Chinese Calligraphy and the Tao Calligraphy Healing Field
Chinese calligraphy is an ancient art that has been widely practiced and honored for centuries as a beautiful medium of artistic expression. It has been used as well as to receive qi (energy) and enrich life through its positive messages. Writing Chinese calligraphy is known as one of the most relaxing yet highly disciplined exercises for one’s physical, mental, emotional and spiritual well-being.
In 2017 researchers showed that calligraphy significantly reduced heart rate, respiratory rate, systolic blood pressure, as well as self-reported state-trait anxiety levels, depression levels and stress levels in breast cancer patients who received an eight-90 minute Chinese calligraphy intervention. Two hypotheses were supported by the results of the research: 1) There was a physiological slowing effect in blood pressure, heart rate and respiratory rate among breast cancer patients after the intervention; 2) Breast cancer patients had reduced scores on self-reported measures on anxiety and comorbid depression levels after the intervention.
Tao Calligraphy is a unique form of Chinese calligraphy developed in 2013 by Zhi Gang Sha, MD (China) and professor at the State Ethnic Academy of Painting in Beijing. It is a unique style of calligraphy that combines the flowing artistic beauty of Yi Bi Zi (a calligraphy style wherein entire characters and even phrases are written with one continuous stroke)
The Sha Research Foundation has studied the effect of a unique style of meditation where mindfulness (heightened awareness) is achieved by combining movement and focus on Tao Calligraphy with mantra chanting.The practitioners focused on and traced the path of a Tao Calligraphy with five fingertips together and this enabled them to achieve deep meditative states, while maintaining fully alert awareness.This unique practice can be best understood as a combination of meditation and qi gong (energy practice). Therefore, the healing effects on the mind and body can be quite profound.
"I was diagnosed in 2015 with double stenosis (99%)of the carotid arteries and had two angioplasties. In 2016 I underwent a mastectomy to remove a B5 breast carcinoma, followed by one year of chemotherapy and two months of radiation.
In September 2017, a B4 nodule was detected in my left lung and a vast area of the upper pleura was infected. In October 2017 as my illness evolve, I started to read Master Sha's books, doing all of the practices such as chanting and tracing Tao Calligraphy. I also joined a press weekly teleconference offered by two Master Teachers of Master Sha's Tao Academy. As well, one of them did a lot of tracing of some very high-level Tao Calligraphies for me. After reading the books of Master Sha and tracing the calligraphies in the books, I joined some blessing sessions and Master Sha's online meditations.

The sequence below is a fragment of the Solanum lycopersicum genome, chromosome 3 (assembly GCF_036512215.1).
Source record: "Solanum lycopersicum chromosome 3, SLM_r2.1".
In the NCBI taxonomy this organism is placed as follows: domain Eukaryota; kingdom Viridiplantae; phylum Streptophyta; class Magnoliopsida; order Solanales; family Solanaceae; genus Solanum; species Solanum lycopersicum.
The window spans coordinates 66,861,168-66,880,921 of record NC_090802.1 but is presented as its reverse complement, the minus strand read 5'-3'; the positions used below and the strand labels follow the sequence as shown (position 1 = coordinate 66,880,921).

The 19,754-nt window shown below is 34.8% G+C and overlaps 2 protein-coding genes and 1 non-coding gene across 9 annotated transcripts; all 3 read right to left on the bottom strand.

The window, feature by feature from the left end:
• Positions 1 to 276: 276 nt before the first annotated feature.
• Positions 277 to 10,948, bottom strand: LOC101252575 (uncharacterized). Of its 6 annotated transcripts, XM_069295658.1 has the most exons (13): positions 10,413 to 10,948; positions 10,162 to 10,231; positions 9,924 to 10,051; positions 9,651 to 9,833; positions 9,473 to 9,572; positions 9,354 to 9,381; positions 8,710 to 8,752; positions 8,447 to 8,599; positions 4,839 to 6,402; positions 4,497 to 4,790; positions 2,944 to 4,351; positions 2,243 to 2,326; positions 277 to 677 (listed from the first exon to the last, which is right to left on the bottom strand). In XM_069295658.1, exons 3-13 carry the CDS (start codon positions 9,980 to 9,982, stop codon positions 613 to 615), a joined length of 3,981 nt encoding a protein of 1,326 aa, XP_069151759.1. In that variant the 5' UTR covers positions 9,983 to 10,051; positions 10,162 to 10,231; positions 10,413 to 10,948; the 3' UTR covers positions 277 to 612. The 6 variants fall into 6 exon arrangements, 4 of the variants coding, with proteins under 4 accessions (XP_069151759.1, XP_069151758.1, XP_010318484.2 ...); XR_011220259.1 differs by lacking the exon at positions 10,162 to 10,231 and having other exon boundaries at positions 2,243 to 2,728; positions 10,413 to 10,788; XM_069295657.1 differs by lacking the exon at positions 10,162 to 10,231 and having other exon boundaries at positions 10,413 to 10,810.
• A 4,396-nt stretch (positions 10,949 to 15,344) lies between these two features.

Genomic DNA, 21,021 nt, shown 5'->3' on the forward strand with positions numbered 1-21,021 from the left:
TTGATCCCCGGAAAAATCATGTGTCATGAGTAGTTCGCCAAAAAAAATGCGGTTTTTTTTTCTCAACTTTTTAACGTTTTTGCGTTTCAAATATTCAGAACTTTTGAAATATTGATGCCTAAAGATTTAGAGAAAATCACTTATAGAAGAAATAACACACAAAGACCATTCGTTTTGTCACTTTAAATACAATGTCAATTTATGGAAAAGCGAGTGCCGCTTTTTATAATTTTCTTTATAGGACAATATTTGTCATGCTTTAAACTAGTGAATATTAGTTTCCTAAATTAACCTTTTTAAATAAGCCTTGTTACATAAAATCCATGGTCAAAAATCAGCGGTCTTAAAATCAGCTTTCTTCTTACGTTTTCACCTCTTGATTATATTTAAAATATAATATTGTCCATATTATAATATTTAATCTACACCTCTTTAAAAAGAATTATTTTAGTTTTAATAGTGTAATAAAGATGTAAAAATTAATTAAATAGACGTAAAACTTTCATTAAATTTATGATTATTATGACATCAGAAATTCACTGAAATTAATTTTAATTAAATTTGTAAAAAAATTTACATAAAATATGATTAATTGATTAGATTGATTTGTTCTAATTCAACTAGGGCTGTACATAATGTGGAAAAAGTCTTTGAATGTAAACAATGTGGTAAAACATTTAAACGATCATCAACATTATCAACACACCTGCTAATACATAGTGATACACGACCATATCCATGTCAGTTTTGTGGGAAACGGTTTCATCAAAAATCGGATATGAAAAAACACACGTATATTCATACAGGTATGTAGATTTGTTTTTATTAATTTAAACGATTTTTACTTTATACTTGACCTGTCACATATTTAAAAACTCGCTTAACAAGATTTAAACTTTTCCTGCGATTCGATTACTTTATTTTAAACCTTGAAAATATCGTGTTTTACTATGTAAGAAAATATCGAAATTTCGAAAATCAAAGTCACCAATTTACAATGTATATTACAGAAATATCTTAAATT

In October 2018 the size of the cancerous mass in my left lung decreased from 1.7cm to 0.6cm. My bodily energy and performance started to improve. In general, I feel much better, better in fact than ever before. As the tumour is no longer growing, my oncologists decided not to make any further intervention.
Thank you, Master Sha."
The Power of Forgiveness
Studies have found that the act of forgiveness can reap huge rewards for your health, lowering the risk of heart attack; improving cholesterol levels and sleep; and reducing pain, blood pressure, and levels of anxiety, depression and stress. And research points to an increase in the forgiveness-health connection as you age.
“There is an enormous physical burden to being hurt and disappointed,” says Karen Swartz, M.D., director of the Mood Disorders Adult Consultation Clinic at The Johns Hopkins Hospital. Chronic anger puts you into a fight-or-flight mode, which results in numerous changes in heart rate, blood pressure and immune response. Those changes, then, increase the risk of depression, heart disease and diabetes, among other conditions. Forgiveness, however, calms stress levels, leading to improved health.
This meta-analysis from 2014 found that participants receiving explicit forgiveness treatments reported significantly greater forgiveness than participants not receiving treatment (Δ+ = 0.56 [0.43, 0.68]) and participants, receiving alternative treatments (Δ+= 0.45 [0.21, 0.69]).
Also, forgiveness treatments resulted in greater changes in depression, anxiety, and hope than no-treatment conditions. Moderators of treatment efficacy included treatment dosage, offense severity, treatment model, and treatment modality. Multimoderator analyses indicated that treatment dosage (i.e., longer interventions) and modality (individual > group) uniquely predicted change in forgiveness compared with no-treatment controls.